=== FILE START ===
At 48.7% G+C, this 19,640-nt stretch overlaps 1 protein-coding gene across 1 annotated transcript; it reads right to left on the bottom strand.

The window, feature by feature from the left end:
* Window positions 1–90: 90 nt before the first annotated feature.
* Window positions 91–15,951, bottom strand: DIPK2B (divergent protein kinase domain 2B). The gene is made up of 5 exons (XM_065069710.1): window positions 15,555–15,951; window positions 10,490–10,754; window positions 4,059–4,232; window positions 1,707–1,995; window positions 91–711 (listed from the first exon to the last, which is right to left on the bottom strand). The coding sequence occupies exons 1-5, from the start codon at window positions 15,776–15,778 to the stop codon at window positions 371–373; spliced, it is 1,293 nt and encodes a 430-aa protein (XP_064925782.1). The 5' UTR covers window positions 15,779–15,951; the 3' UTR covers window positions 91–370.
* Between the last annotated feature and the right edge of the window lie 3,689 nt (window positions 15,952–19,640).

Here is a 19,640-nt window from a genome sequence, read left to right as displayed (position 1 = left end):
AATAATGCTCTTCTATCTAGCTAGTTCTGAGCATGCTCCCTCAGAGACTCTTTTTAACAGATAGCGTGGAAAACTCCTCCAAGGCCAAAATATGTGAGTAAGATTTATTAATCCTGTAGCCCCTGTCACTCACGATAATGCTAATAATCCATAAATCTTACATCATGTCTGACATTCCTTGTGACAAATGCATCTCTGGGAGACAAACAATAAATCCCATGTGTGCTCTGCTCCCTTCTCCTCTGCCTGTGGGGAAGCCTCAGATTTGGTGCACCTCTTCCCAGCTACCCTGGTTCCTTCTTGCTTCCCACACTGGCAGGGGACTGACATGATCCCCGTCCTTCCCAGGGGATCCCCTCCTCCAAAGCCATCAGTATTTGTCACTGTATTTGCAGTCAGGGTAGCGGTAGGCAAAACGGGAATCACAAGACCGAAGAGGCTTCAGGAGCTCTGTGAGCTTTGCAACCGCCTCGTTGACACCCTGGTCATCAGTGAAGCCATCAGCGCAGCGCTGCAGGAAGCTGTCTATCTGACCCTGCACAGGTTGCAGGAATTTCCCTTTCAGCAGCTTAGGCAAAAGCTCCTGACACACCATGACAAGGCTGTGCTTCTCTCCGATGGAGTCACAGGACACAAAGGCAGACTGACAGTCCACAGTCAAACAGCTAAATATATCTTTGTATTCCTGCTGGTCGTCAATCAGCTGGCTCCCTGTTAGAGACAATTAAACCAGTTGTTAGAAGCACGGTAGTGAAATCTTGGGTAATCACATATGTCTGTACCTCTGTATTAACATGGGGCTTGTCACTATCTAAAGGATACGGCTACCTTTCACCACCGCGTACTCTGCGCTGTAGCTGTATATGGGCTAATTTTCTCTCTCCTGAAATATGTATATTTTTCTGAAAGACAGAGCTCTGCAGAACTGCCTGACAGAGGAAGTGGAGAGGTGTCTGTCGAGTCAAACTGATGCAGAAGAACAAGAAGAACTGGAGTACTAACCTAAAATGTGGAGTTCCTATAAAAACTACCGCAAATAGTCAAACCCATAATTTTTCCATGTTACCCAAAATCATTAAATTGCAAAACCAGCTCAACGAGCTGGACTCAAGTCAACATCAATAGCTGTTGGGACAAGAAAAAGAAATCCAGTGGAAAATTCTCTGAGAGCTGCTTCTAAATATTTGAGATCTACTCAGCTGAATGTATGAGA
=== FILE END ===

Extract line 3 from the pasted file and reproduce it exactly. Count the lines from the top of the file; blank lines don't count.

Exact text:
* Window positions 1–90: 90 nt before the first annotated feature.